If you do not feel like going to France again this year but long for French culture, there are other places where you can experience it. In fact, France is not the only place in the world for Francophiles.
Here are some of the places to experience French culture outside of France:
For many decades in the early part of the 1900s, Morocco was French protectorate. Although the country gained its independence more than fifty years ago, the French influence is still very strong here. The official language of Morocco is Arabic, but French is spoken wide with the government and businesses conducting most of their official work in French. In addition, the local newspapers are published in French and the same is also true for street signs. When it comes to cuisine, food in Morocco is similar to North African cuisine, but it has incorporated French style and techniques.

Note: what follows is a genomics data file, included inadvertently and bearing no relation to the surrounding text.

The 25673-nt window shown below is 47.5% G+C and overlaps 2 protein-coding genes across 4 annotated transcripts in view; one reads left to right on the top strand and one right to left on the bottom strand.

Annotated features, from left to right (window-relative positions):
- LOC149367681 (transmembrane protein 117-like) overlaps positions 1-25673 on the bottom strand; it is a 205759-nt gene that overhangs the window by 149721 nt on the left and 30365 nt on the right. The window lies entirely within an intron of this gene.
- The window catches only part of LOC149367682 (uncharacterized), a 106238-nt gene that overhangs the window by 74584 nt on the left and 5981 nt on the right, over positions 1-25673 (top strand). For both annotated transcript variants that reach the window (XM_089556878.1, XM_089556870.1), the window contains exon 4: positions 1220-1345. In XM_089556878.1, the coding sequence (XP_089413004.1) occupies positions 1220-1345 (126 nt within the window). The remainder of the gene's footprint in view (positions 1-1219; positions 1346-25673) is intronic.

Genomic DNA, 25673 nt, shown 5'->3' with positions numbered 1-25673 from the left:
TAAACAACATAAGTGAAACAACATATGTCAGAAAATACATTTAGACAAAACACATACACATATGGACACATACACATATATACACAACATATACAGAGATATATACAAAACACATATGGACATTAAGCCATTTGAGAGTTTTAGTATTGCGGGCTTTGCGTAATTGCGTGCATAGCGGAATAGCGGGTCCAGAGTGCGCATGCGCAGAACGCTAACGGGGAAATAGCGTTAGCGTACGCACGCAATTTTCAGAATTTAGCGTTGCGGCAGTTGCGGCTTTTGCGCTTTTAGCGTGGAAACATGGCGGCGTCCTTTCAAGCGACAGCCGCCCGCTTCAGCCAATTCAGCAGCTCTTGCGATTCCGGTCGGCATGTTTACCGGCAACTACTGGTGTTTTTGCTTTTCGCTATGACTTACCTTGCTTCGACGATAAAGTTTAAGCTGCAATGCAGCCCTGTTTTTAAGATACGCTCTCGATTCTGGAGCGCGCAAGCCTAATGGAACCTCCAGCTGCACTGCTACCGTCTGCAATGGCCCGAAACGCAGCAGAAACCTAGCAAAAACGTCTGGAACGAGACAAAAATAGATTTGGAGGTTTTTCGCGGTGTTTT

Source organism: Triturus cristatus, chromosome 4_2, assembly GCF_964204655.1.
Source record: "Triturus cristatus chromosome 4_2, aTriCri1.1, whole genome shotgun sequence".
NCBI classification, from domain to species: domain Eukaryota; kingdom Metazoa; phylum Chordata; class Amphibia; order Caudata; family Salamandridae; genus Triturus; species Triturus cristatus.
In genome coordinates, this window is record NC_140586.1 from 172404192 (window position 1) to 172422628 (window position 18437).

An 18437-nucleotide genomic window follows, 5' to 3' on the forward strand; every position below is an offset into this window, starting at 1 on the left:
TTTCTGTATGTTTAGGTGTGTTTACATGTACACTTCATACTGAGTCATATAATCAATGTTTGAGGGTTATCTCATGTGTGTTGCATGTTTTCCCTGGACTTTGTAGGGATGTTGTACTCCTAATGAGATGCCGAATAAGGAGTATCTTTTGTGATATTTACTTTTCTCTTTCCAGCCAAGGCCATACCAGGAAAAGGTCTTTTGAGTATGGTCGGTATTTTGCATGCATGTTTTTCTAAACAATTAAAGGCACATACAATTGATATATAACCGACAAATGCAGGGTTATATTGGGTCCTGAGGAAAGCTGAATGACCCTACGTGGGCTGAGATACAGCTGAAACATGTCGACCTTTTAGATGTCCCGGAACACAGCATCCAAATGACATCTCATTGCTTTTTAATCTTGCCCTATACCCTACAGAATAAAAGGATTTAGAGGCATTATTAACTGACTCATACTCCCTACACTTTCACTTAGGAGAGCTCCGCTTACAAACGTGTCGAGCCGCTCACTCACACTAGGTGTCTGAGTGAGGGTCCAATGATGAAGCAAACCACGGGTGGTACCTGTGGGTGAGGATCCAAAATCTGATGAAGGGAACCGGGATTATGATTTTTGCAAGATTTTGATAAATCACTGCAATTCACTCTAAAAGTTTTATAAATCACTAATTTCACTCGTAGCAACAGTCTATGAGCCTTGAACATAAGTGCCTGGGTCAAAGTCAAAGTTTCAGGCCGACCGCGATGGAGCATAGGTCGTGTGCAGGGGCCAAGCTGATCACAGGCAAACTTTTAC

If you are an American, then you do not have to travel all the way to France to experience French culture. You can very well enjoy it in the city of New Orleans. The culture of New Orleans is an amalgamation of several other cultures like African, Cajun, Creole, and Spanish, but the French culture is equally prevalent. The French Quarter of the city is very similar to old Paris. Many street signs are in French and nearly seven percent of the population in New Orleans speaks French. You can visit the numerous French cafés lining the streets of New Orleans to eat some delicious French pastries and beignet.
Mauritius and Reunion are other places to experience French culture. These islands became French posts in the late 1600s and later France invaded Madagascar in the latter half of the 19th century and controlled it right until 1960. So, these three places still have strong French influence with Reunion being an overseas department of France. In fact, the local cuisine in these places has a lot of French influence but has also been influenced by Indian, Chinese and African cuisines.
Similarly, Francophiles can experience French culture in Laos, Quebec, Saint Martin and French Polynesia.